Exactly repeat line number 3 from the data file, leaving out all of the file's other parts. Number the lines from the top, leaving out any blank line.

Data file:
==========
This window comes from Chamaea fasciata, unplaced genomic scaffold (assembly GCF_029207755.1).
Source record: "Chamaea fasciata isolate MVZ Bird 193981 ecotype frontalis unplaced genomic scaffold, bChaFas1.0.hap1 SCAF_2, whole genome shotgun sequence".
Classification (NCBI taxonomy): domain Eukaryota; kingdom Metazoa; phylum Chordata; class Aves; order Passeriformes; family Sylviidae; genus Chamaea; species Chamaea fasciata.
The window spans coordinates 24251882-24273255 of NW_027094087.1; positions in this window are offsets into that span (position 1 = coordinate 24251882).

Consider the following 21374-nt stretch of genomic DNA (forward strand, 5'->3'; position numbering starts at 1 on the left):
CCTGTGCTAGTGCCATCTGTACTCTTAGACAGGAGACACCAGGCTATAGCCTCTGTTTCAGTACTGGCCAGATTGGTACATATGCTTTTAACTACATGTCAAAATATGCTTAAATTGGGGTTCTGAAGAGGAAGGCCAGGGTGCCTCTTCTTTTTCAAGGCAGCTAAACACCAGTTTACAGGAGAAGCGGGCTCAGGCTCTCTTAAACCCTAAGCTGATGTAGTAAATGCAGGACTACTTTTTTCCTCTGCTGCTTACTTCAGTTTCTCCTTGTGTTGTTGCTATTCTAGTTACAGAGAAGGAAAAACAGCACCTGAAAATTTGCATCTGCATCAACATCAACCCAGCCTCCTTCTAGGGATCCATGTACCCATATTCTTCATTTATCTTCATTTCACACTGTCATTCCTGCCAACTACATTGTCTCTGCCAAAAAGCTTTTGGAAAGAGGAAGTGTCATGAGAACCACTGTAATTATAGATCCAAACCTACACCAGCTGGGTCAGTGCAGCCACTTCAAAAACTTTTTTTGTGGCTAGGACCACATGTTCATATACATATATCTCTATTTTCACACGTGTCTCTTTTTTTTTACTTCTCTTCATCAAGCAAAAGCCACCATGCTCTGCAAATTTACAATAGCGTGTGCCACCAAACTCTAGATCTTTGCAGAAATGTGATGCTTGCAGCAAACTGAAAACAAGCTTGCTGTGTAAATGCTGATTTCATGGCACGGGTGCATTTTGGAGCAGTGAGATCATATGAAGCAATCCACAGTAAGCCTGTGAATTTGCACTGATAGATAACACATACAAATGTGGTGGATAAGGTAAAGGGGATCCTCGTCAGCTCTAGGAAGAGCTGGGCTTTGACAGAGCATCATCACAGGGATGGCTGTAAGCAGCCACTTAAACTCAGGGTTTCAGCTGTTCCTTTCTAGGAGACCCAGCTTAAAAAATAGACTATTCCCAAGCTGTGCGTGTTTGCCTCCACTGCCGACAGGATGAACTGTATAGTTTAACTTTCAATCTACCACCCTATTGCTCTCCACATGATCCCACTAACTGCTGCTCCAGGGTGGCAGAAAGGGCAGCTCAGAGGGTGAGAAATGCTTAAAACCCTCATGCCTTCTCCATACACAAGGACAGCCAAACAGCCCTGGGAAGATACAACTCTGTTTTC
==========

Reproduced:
Classification (NCBI taxonomy): domain Eukaryota; kingdom Metazoa; phylum Chordata; class Aves; order Passeriformes; family Sylviidae; genus Chamaea; species Chamaea fasciata.